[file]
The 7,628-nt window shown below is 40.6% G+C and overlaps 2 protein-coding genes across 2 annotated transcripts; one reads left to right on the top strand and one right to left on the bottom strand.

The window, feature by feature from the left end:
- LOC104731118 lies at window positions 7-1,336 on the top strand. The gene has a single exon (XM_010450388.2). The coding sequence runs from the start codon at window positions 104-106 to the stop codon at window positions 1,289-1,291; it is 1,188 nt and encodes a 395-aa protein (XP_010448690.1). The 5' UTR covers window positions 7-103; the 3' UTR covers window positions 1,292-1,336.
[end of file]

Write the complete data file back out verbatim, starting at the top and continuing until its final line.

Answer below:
The 7,628-nt window shown below is 40.6% G+C and overlaps 2 protein-coding genes across 2 annotated transcripts; one reads left to right on the top strand and one right to left on the bottom strand.

The window, feature by feature from the left end:
- LOC104731118 lies at window positions 7-1,336 on the top strand. The gene has a single exon (XM_010450388.2). The coding sequence runs from the start codon at window positions 104-106 to the stop codon at window positions 1,289-1,291; it is 1,188 nt and encodes a 395-aa protein (XP_010448690.1). The 5' UTR covers window positions 7-103; the 3' UTR covers window positions 1,292-1,336.